Screengrab via BBC
Noel Edmonds appeared on Newsnight last evening with a ransom note for British culture. His Shatner’s bassoon visibly pulsating on the back of his neck, Noel explained that unless we all coughed up several billion dollars in licensing fees, he was going to eat the BBC like he was Pac-Man and it was a series of small white dots. Nom, nom, nom.
Apparently Noel is the head of a consortium of "big-name investors" who have been meeting in secret for 18 months. This group—who refer to themselves as "Project Reith"—now hope to buy the BBC in order to save it from its own worst excesses: to take it private, make it turn a profit, but also maintain its public-service mandate. A bit like Britian's Channel 4.
Jeremy Paxman frowned. Already tired from an evening of beating up political heavyweights and chewing over the fundamental origins of the universe, despite the direct threat to his existence, he must have sensed this was also his chance for a smoke break, the evening’s comic interlude. He leaned back in his chair. He adopted the little smirk of condescension that differs in tone and size from the much larger condescending smirk he reserves for Eurocrats, environmentalists, and Danny Alexander. So who were these secretive investors anyway? These were, Edmonds replied, "like-minded people." But who? “With the greatest of respect,” said Paxo, disrespectfully, "are they afternoon TV show hosts with beards?”
“We believe,” said Noel, “that the BBC is sleepwalking to disaster. We believe it will be lost to Britain. And that is not right.”
“What?” At this, Paxman sat forward in order to condescend a little harder. “And Mr. Blobby’s the man to save it?”
Practically immune to these tactics after a lifetime of jokes about his weird pink slug, Noel decided he was going to play the bigger man. “Well, Jeremy,” said the dwarfish fun-shouter, as he drew himself up to his full moral height, “I like the little extras you’re throwing into this… but the situation is…” The situation, apparently, was that the BBC has to undergo charter renewal in 2016, and that means going through a lot of bureaucratic paperwork and inter-governmental posturing to ensure it’s still worth funding. The option is and always has been there to dismantle the Beeb at these ten-year intervals but—spoiler alert—the charter has been renewed every single decade for the better part of 100 years.
Noel’s odds of success are so small that it seems, well, a bit weird that he’d go on national TV and inform Paxo that he wanted to be his boss. I guess a couple of points stack up in Noel's plus column: The BBC has been subject to an effective 20 percent funding squeeze since 2010. And thanks to a new law making its way through Parliament, you will now no longer have to go to jail for not paying your TV license—meaning that the BBC stands to lose some $300 million a year in unpaid fees. In the minus column: This whole "Project Reith" thing still doesn't make any sense.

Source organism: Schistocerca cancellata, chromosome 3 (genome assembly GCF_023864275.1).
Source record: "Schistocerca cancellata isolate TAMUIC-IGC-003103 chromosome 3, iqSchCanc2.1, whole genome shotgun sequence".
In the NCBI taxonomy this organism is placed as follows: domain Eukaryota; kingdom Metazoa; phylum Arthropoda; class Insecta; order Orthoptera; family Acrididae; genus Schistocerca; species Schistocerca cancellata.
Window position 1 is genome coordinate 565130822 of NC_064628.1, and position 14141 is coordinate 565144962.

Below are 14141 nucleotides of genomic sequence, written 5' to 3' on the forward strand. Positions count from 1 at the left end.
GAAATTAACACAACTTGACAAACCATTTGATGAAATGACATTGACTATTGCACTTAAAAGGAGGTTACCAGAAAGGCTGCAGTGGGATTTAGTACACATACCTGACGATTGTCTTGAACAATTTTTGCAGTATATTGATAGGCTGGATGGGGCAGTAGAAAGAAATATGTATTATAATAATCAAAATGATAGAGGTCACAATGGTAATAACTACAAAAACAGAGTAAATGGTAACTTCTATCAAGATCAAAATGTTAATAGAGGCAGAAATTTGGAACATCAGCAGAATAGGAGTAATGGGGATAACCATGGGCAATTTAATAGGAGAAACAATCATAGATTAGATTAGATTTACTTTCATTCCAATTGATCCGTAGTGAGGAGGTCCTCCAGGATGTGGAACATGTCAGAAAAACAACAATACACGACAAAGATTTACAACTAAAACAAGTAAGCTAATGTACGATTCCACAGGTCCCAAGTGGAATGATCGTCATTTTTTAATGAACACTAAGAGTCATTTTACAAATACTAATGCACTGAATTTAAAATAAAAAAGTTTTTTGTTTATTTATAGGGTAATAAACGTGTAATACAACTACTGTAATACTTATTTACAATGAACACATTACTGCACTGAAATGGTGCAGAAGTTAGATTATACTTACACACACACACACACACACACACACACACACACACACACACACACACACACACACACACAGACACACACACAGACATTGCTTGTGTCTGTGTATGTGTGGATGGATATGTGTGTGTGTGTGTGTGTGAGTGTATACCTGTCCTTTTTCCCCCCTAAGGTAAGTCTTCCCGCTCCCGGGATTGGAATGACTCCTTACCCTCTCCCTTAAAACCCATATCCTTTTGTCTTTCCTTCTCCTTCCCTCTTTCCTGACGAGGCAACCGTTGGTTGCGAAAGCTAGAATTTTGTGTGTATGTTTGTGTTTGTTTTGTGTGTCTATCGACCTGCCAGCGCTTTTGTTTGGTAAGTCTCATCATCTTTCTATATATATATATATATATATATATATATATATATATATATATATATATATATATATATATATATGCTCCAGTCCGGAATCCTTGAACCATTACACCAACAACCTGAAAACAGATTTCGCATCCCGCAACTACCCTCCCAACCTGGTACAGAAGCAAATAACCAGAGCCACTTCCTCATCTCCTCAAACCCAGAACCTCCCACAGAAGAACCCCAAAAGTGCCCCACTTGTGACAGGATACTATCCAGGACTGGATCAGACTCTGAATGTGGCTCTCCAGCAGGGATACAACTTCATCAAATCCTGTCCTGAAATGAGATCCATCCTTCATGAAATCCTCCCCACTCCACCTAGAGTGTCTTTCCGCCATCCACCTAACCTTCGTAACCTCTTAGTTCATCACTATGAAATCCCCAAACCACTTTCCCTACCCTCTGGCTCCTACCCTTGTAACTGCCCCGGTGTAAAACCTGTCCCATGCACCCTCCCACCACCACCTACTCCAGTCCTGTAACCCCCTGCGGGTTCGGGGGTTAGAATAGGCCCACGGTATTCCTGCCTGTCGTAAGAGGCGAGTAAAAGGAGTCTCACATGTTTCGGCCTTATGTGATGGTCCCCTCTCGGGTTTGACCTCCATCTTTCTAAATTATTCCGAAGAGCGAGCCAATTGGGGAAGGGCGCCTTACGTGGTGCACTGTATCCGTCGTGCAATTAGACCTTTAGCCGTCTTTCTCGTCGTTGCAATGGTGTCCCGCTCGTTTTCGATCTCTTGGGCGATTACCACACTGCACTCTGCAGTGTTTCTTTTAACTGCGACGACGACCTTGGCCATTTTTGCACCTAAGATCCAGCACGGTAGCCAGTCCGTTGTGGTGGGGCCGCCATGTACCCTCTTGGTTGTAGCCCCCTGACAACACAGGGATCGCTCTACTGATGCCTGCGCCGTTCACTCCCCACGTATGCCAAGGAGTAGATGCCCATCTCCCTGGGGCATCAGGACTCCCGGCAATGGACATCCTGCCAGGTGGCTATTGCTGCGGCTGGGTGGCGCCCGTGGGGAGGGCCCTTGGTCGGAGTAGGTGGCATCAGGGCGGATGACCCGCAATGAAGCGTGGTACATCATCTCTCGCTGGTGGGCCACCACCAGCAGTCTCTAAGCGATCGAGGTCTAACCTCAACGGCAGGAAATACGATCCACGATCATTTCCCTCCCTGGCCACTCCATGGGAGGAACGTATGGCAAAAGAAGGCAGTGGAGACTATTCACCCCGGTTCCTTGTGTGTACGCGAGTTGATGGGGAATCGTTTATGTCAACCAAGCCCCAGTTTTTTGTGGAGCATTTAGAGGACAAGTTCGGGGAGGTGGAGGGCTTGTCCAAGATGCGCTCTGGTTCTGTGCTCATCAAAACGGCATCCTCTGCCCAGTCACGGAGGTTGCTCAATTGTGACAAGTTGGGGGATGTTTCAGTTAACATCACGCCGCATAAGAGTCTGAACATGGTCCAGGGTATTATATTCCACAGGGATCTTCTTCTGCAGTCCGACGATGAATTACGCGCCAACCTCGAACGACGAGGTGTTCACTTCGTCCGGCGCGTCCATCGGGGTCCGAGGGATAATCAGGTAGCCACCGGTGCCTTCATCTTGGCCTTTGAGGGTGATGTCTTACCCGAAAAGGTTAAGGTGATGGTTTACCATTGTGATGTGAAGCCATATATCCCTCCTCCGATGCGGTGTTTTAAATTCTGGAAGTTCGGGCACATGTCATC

Why exactly is the only 80s celebrity who has not been interviewed under caution suddenly popping up to tell us he wants to grind our national identity into a fine paste? It’s difficult to know what to make of Noel materializing in the world of real news like a starman crash-landing from the planet Ridiculous Bullshit. You can only assume that all the money the BBC paid him during his 30 years of service—enough to buy an 850-acre lodge in Devon—has driven a wedge between him and reality, a gap that is fast becoming a chasm. He is not a man widely prized for his grip on the facts. Indeed, Noel is known nowadays for being the wet-eyed Glenn Beck of British TV on programs like Noel’s HQ and Noel's Christmas Presents, in which he carries the can for sentimental patriotism and rages, quietly, against political correctness gone mad, occupying a zone of common-sense fetish and cut-price philistinism that can only be described as "ASDA right-wing." For all that he might complain about the BBC's possessing some inbuilt left-wing bias, the counterargument is still that it employed him, Cheggers, DLT, Steve Wright, Bruno Brookes, and a whole herd of smallest-c conservatives for ages.